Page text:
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'Just in case': Hail Mary was no miracle for Central Michigan

David Goricki
The Detroit News
Central Michigan wide receiver Jesse Kroll catches the ball before pitching it to Corey Willis for the winning score.

Central Michigan stole the spotlight in Week No. 2 of the college football season, coming up with a miracle play to pull out a 30-27 win over No. 22 Oklahoma State in Stillwater Saturday afternoon.

But the play never should have happened.

Still, the Chippewas were given an opportunity and made the most of it to earn their first win over a top-25 team in more than 25 years.

After Oklahoma State was penalized for an intentional grounding call on what should have been the game’s final play on fourth down, the officials huddled up and gave the Chips an un-timed down from their own 49.

Cooper Rush made the most of it, unloading a long Hail Mary pass that was hauled in by Jesse Kroll near the right sideline at the 10. As Kroll was being tackled by one Oklahoma State player with three Cowboys watching on, Kroll flipped the ball back to Corey Willis at the 12 and he then sprinted left and reached the ball over the end zone while being tackled to complete the miracle finish.

It was CMU’s first win over a Top 25 team since the Chippewas defeated Michigan State 20-3 in East Lansing in 1991, ending a 0-14 run against ranked teams. Not even Brian Kelly and Butch Jones, who guided the Chips to multiple MAC championships, could beat a Top 25 team.

Central Michigan wide receiver Corey Willis runs for the winning touchdown.

But John Bonamego got the job done in just his second year as CMU head coach.

Kroll said the Chippewas frequently practice that Hail Mary play.

“That’s a play that we have in our playbook just in case of a situation like that,” Kroll told The Detroit News on Sunday. “We rep it every week in practice as we go through every situation. Coach Bono feels you need to be a good situationally-aware team. The play is designed for Coop to throw the ball to me and then Corey and (tight end) Tyler Cocklin are there in case I miss it. They're hoping to get the tipped ball.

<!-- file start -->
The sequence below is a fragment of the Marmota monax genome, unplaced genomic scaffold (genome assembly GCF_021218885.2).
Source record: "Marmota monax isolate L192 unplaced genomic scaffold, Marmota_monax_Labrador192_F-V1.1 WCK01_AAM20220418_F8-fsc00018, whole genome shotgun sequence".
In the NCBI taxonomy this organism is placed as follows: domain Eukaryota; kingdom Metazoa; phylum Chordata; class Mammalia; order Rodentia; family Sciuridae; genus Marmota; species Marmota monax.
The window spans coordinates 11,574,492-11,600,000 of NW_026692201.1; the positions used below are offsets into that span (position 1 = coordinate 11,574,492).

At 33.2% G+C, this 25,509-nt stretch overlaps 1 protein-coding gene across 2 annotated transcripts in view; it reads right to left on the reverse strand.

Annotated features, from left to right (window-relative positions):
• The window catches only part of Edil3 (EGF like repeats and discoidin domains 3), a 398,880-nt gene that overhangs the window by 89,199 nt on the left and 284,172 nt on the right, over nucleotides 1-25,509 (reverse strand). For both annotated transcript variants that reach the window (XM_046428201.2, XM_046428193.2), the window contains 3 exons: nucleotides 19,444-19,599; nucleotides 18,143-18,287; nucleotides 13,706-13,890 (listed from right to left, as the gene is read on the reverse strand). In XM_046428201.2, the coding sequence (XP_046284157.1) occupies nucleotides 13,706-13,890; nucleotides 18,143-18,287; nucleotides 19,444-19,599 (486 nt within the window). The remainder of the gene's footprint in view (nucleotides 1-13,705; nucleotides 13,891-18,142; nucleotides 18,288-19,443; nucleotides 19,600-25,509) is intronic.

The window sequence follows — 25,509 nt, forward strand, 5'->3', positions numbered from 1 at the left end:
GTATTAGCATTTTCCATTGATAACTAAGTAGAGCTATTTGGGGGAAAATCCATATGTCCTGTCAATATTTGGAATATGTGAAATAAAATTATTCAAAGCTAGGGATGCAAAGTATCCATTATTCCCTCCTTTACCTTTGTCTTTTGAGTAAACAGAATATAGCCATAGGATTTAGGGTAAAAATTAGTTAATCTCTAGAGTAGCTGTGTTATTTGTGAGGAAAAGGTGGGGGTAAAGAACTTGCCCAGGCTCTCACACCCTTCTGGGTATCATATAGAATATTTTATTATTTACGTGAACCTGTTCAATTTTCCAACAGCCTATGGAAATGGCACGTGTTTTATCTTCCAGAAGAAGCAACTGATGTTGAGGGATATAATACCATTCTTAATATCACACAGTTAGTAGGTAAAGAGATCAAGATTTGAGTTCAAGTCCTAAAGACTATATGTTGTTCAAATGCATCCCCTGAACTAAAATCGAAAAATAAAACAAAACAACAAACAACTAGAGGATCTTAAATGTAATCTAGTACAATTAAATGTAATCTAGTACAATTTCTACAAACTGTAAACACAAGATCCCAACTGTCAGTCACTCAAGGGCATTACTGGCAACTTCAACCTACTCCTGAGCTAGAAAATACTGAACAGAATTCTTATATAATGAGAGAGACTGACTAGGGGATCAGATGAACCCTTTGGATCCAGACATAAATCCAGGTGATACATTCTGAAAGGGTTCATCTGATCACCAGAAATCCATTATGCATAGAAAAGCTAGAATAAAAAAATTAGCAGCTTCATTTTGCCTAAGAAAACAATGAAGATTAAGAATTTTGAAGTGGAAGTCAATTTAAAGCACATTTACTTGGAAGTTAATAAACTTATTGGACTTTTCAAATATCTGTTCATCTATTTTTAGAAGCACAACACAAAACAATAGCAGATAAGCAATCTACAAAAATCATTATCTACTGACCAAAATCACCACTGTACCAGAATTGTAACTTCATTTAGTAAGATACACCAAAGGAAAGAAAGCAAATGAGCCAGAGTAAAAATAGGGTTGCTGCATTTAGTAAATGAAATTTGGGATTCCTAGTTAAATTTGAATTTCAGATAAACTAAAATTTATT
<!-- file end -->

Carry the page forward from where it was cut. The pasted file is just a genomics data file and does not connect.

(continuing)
“Corey just kind of played off his instincts. He got in position behind me so after I caught the ball he got right in my face so I was able to find him for the pitch. I didn’t know he was going to be there until I caught the ball. We looked at each other, we made eye contact for a split second.

“I knew I couldn’t get tackled before the end zone because the game would be over, so I saw him there and he did a good job of getting into a good location for me to see him, and from there he made an unbelievable play, just to be able to get in the end zone and get around that edge.”

An eight-man Mid-American Conference crew was officiating the game.

Intentional grounding typically results in a loss of down, but rules state the game cannot end on an accepted live-ball penalty. The problem, as game referee Tim O’Dey told a pool reporter, “There’s an exception to the rule that says if enforcement of the foul involves a loss of down, then that brings the game to an end.”

On Sunday, the MAC suspended that officiating crew for two games, and the Big 12 announced that the two-person video replay crew that worked the game also has been suspended for two games.

“It was a great team win,” Kroll said. “We had a lot of guys make great plays.”

Rush completed 30-of-42 passes for 361 yards and four TDs, including a pair of TD tosses to tight end Tyler Conklin. Kroll had six receptions for 91 yards.

Oklahoma State weak-side linebacker Devante Averette, who played his high school football at Melvindale, stripped the ball from CMU running back Devon Spalding, leading to the Cowboys scoring a then-go ahead touchdown for a 27-24 fourth-quarter lead, then pressuring Rush while blitzing to force an interception on the following series.

CMU wins on incredible play it shouldn't have had

“They just made a great play,” Averette told The News on Sunday about CMU’s Hail Mary. “We can’t really put it all on the officiating crew because to me it wasn’t supposed to be that close when it comes to being a defensive player. Even if they did catch it we’re supposed to secure the tackle.”

Averette was watching from the sidelines with Oklahoma State’s package consisting of more defensive backs.

“I was on the sidelines,” Averette said. “We played a lot of DBs and we tried to blitz the quarterback from the outside and he (Rush) slid the protection and he threw a great ball and the receiver (Kroll) made a great play and he made a heads up play.”

Oklahoma State fell out of the AP Top 25 on Sunday after the loss.

“It’s a tough one,” Cowboys coach Mike Gundy said. “Just so everyone knows, I was the one that called the passing play. To be honest with you, I never thought of intentional grounding being called at that point in the game. As much time as we put into end-of-game situations that never crossed my mind. Unfortunately, that’s a difficult way to learn a hard lesson.”